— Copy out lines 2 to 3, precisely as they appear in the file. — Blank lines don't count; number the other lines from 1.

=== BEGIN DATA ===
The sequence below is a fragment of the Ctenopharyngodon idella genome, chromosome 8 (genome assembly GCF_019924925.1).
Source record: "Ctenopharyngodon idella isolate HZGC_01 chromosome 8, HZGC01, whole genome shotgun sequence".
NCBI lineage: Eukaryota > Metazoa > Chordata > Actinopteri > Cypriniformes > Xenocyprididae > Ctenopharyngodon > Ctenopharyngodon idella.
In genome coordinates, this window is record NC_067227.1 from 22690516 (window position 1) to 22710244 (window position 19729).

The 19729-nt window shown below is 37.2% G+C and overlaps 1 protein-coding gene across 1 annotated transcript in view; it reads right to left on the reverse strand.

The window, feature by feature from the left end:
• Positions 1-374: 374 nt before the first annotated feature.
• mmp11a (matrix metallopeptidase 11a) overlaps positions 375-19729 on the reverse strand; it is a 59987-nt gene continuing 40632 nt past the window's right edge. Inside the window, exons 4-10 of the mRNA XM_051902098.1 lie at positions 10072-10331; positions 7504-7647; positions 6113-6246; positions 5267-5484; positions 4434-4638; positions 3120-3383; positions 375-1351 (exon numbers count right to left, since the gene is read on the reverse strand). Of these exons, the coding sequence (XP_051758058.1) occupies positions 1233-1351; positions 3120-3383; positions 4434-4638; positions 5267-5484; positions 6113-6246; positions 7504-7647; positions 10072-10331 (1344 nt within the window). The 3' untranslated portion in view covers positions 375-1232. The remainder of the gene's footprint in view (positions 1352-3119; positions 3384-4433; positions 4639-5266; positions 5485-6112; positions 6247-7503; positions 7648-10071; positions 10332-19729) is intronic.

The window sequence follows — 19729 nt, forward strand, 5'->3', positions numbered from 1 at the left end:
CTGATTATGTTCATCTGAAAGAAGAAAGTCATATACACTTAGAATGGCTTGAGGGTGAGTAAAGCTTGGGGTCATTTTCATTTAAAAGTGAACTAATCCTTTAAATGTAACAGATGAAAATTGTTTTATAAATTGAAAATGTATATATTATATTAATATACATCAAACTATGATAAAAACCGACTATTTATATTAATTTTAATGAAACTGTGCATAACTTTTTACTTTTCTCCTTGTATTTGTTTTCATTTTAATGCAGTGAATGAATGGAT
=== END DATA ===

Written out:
Source record: "Ctenopharyngodon idella isolate HZGC_01 chromosome 8, HZGC01, whole genome shotgun sequence".
NCBI lineage: Eukaryota > Metazoa > Chordata > Actinopteri > Cypriniformes > Xenocyprididae > Ctenopharyngodon > Ctenopharyngodon idella.